Village reduces speed limit on residential streets
Keep that lead foot in check when driving through town.
Already known for catching speeding drivers on main thoroughfares, the village is lowering the speed limit that vehicles can travel on residential streets.
All village-controlled streets will have a limit of 25 miles per hour, unless otherwise marked.
The change will not affect state and county roads such as Roosevelt, Cermak, Wolf and Mannheim roads or 31st Avenue.
For years, a melange of speed-limit signs advertising a variety of maximums have adorned the village's side streets -- ranging from 15-25 miles per hour.
When residents called police to request the signs be enforced, they were told there was a problem: The signs were unenforceable.
Without a specific local ordinance, state statute designates all local roadways -- outside of school zones -- as having a 30-miles-per-hour speed limit.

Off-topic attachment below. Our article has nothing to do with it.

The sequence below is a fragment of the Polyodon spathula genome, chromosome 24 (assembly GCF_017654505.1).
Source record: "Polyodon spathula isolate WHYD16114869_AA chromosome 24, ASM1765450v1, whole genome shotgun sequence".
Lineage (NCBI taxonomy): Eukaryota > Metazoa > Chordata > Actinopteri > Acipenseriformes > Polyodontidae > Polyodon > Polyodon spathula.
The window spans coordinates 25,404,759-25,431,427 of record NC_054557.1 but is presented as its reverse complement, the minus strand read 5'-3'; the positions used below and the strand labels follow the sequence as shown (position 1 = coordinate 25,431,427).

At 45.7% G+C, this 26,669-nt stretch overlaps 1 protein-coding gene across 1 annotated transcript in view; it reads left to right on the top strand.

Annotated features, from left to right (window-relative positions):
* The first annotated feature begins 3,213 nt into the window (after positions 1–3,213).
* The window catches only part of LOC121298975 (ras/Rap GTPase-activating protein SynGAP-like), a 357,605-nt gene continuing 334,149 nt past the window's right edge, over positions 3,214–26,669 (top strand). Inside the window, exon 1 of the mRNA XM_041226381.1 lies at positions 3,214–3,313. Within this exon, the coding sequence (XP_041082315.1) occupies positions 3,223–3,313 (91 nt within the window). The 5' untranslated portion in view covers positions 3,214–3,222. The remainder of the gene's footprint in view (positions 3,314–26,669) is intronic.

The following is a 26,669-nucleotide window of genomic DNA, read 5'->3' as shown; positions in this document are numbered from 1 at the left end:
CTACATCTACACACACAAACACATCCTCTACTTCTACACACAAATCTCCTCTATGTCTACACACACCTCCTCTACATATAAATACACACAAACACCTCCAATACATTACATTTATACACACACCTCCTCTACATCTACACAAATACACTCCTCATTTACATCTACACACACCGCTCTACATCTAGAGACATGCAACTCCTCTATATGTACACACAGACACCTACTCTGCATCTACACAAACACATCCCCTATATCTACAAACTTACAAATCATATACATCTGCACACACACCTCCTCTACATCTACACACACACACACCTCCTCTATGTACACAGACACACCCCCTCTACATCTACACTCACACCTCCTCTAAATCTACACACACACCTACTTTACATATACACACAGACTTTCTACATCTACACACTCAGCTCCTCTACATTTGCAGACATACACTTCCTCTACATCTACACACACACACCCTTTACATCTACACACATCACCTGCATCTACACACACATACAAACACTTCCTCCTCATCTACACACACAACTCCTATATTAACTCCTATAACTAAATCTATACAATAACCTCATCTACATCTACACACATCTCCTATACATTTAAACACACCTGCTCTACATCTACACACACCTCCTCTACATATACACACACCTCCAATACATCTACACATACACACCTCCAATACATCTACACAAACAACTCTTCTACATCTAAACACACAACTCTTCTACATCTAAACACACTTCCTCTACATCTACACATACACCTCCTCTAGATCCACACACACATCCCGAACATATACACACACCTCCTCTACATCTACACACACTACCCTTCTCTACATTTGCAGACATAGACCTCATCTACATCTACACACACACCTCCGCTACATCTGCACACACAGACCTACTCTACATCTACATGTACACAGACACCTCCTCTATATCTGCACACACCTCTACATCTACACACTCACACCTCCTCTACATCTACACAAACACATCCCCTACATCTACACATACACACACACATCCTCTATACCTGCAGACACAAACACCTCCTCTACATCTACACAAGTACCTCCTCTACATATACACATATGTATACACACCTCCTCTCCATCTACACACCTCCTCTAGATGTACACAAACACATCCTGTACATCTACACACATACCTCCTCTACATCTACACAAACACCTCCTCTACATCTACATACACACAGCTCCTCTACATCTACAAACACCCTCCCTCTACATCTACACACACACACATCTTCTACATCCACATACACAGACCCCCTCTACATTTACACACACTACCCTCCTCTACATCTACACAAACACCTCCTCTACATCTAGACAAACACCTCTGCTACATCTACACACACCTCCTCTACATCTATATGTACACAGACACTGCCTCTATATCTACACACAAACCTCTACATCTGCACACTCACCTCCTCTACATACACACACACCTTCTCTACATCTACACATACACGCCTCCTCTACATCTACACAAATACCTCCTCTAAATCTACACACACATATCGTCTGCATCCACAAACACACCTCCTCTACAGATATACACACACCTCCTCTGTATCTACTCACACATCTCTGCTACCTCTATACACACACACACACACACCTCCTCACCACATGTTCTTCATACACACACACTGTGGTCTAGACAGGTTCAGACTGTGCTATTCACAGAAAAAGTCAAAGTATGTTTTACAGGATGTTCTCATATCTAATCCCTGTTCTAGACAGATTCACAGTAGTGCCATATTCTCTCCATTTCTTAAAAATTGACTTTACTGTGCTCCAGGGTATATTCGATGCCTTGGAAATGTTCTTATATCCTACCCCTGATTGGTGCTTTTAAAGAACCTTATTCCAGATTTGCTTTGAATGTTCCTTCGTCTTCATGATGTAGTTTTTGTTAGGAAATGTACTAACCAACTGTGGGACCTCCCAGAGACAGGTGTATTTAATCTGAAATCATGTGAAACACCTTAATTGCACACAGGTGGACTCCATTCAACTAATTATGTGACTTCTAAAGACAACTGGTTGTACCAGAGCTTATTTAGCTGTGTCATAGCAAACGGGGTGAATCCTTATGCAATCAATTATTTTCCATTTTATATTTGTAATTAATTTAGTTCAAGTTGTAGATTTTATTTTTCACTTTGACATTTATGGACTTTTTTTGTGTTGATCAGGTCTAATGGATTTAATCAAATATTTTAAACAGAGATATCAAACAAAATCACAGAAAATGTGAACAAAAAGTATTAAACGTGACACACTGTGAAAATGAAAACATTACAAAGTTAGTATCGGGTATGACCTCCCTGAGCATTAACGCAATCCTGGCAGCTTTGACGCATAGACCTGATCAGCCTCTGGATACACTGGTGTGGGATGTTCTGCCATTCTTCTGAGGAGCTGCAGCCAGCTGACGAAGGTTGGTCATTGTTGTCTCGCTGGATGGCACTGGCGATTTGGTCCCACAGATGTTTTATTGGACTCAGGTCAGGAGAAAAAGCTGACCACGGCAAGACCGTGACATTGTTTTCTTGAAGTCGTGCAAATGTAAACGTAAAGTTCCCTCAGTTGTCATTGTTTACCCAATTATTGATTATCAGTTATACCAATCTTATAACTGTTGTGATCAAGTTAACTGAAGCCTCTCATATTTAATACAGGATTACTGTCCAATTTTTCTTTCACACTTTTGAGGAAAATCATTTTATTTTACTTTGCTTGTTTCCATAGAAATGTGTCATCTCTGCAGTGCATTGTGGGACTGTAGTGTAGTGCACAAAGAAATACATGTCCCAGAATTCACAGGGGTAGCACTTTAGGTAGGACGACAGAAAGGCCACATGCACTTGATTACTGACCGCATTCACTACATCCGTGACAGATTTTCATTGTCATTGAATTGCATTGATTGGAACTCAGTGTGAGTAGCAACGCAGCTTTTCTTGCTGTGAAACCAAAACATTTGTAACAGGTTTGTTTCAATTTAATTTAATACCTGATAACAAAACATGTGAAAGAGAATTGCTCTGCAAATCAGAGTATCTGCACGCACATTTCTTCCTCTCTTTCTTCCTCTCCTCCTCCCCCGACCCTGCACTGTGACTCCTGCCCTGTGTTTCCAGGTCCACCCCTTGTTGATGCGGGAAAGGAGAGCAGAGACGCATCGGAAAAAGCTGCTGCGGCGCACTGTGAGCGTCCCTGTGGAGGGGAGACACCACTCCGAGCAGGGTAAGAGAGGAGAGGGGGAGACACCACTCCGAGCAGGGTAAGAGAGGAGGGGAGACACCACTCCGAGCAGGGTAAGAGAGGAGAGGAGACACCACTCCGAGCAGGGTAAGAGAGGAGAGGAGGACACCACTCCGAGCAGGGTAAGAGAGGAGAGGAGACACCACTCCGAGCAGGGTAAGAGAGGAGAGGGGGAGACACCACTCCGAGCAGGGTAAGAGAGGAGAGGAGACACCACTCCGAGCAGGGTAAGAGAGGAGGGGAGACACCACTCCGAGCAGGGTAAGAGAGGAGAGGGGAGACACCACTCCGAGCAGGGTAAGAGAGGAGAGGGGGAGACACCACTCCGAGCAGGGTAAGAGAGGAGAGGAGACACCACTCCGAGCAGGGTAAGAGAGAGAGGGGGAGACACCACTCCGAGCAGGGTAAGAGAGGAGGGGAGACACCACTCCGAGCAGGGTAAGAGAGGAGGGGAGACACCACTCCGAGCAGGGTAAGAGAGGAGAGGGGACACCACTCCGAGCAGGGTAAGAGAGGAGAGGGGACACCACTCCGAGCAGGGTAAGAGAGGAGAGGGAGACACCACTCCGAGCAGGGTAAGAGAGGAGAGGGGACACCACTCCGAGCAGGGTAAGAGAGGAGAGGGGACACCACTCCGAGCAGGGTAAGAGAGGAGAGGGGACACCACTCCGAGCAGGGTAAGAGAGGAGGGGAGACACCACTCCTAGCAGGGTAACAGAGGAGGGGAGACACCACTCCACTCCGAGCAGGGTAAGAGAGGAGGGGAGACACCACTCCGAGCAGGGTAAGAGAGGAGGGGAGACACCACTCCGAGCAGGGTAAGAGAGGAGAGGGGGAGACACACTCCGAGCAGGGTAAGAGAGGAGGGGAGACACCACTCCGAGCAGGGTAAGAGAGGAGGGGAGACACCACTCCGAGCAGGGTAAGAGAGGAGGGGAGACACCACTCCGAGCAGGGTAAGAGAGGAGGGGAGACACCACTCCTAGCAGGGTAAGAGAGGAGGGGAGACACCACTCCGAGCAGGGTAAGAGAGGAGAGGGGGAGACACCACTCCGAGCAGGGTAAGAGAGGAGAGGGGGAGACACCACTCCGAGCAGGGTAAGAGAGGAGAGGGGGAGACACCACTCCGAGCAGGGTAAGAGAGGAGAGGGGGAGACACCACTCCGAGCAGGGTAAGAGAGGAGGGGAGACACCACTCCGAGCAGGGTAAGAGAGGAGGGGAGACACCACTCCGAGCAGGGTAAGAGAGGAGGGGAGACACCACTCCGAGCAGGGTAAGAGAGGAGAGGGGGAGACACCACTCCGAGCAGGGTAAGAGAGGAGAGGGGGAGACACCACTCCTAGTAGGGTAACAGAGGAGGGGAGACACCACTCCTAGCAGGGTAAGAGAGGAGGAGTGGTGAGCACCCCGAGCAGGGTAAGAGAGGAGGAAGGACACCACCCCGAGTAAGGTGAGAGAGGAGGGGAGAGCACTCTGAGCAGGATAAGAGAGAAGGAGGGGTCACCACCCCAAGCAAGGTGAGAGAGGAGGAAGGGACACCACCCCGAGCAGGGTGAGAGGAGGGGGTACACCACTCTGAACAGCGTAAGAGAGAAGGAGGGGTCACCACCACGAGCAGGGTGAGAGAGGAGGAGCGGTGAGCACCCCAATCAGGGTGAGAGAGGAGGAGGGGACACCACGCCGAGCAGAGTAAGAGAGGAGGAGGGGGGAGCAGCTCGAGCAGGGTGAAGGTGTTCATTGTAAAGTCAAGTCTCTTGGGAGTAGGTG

"It made us look bad to the public," said Police Chief Robert Smith. "They look at us and say, 'Why aren't you doing your job?' "
The signs were put up as a deterrent, Smith said.
Some larger village-owned streets, such as Westchester Boulevard and Canterbury Street, will be included in the speed-limit reduction, but there are no "hot spots" where cars regularly speed, Smith noted.
Whether the new speed limits will result in more tickets, and therefore more revenue, is unclear, Smith said.
"Should I put a squad on one block for two hours to catch one speeder? Is that an effective use of the police?" Smith asked, rhetorically.
Money generated from speeding tickets is not an issue, he added.
"We don't make a fortune off the traffic fines," Smith said. "If we never issue another speeding ticket because people are driving slower, that'd be fine."
However, he also doesn't mind the Police Department's reputation as strict speed-limit enforcers.
"If people think we're a speed trap, that's great," Smith said.
Ninety new speed-limit signs will be erected throughout the village in coming weeks, he added.
"It'll probably be more signs than there currently are," Smith said.